How Does a Well Pump Work?
Many of us who rely on well water for our homes and businesses might not actually know the basic principles behind how these essential machines function. The basic principle is one that is easy to comprehend.
If you think of your well pump as a very long straw, then you can picture how suction is used to lift water to the surface. When drinking through a straw you use your lungs to pull the air from your mouth. This creates a tiny vacuum in your mouth that is quickly filled by liquid from the straw being pulled up from your margarita. Oh, yes, this is important: you're drinking a margarita in this scenario.
A well operates similarly. Using a pump (instead of your mouth) a vacuum is created and the pressure at the top of the well is lower than that at the bottom where the water is. The pressure we are referring to in this case is atmospheric pressure. Think of a column of air stretching from the soil to the top of the sky. Even though air feels weightless the weight of all that air at the surface is 14.7lbs! Any reduction in that pressure, for example like the lower pressure area created by a vacuum, causes the contents of high pressure areas to move to fill the vacuum.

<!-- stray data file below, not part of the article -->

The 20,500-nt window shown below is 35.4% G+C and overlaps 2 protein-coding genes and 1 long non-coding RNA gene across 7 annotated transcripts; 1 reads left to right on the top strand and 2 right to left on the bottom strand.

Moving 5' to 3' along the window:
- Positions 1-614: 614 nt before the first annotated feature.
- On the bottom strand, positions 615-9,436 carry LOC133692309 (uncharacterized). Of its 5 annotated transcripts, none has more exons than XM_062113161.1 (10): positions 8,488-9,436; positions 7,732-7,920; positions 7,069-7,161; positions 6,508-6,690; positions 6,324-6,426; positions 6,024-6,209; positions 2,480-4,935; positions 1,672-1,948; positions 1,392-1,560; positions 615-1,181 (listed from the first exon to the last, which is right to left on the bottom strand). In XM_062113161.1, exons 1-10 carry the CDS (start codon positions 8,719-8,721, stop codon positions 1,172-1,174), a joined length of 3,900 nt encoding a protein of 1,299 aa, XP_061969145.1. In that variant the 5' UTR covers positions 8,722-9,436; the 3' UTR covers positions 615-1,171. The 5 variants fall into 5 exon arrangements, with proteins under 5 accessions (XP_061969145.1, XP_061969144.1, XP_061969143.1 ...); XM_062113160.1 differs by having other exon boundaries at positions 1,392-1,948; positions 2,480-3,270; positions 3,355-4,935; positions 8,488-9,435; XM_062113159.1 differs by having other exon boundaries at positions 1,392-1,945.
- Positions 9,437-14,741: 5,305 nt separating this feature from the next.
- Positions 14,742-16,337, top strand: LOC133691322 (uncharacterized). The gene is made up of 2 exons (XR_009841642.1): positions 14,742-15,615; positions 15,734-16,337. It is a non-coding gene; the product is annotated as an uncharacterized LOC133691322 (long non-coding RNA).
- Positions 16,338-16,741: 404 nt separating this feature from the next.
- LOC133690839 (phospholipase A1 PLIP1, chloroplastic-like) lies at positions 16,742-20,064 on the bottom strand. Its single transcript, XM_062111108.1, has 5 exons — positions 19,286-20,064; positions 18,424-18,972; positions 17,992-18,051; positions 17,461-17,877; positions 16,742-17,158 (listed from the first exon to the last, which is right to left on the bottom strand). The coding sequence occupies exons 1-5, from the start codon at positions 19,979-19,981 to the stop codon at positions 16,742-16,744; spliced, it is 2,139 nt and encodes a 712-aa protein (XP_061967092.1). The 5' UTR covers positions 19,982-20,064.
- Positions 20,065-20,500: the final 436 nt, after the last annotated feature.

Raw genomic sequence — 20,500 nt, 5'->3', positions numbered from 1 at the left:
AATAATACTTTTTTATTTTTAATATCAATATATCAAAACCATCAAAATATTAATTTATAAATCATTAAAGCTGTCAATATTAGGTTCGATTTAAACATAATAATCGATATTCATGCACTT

The hand-pump diagram makes this concept easy to see. When the piston is raised you can see a space created between the piston and the top of the water suction line. This space is a vacuum, and the pressure in the water suction line is higher than the low-pressure vacuum created by the lifting piston. When the piston is plunged again a one-way check valve closes at the top of the well and drives the water through the outlet. This functions the opposite of a low-pressure vacuum, it becomes a high-pressure compartment forcing the water to seek the area of low pressure outside of the pump.
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